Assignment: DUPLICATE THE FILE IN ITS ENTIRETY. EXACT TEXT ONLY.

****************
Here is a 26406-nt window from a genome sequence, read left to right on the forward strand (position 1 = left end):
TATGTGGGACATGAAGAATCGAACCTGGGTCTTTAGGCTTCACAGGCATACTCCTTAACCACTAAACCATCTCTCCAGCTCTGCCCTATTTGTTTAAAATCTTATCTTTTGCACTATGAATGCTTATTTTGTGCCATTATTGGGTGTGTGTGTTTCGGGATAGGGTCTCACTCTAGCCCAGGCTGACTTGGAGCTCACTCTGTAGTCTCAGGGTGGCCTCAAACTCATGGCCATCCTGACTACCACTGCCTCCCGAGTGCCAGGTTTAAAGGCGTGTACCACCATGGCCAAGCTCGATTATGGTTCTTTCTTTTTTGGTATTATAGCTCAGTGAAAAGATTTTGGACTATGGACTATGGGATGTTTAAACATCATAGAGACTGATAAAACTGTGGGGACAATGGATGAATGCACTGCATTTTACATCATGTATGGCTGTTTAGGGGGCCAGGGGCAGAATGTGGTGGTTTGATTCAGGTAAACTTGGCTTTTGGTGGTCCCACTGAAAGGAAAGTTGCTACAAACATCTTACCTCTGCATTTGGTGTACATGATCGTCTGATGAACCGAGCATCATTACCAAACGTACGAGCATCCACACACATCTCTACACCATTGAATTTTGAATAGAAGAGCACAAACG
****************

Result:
Here is a 26406-nt window from a genome sequence, read left to right on the forward strand (position 1 = left end):
TATGTGGGACATGAAGAATCGAACCTGGGTCTTTAGGCTTCACAGGCATACTCCTTAACCACTAAACCATCTCTCCAGCTCTGCCCTATTTGTTTAAAATCTTATCTTTTGCACTATGAATGCTTATTTTGTGCCATTATTGGGTGTGTGTGTTTCGGGATAGGGTCTCACTCTAGCCCAGGCTGACTTGGAGCTCACTCTGTAGTCTCAGGGTGGCCTCAAACTCATGGCCATCCTGACTACCACTGCCTCCCGAGTGCCAGGTTTAAAGGCGTGTACCACCATGGCCAAGCTCGATTATGGTTCTTTCTTTTTTGGTATTATAGCTCAGTGAAAAGATTTTGGACTATGGACTATGGGATGTTTAAACATCATAGAGACTGATAAAACTGTGGGGACAATGGATGAATGCACTGCATTTTACATCATGTATGGCTGTTTAGGGGGCCAGGGGCAGAATGTGGTGGTTTGATTCAGGTAAACTTGGCTTTTGGTGGTCCCACTGAAAGGAAAGTTGCTACAAACATCTTACCTCTGCATTTGGTGTACATGATCGTCTGATGAACCGAGCATCATTACCAAACGTACGAGCATCCACACACATCTCTACACCATTGAATTTTGAATAGAAGAGCACAAACG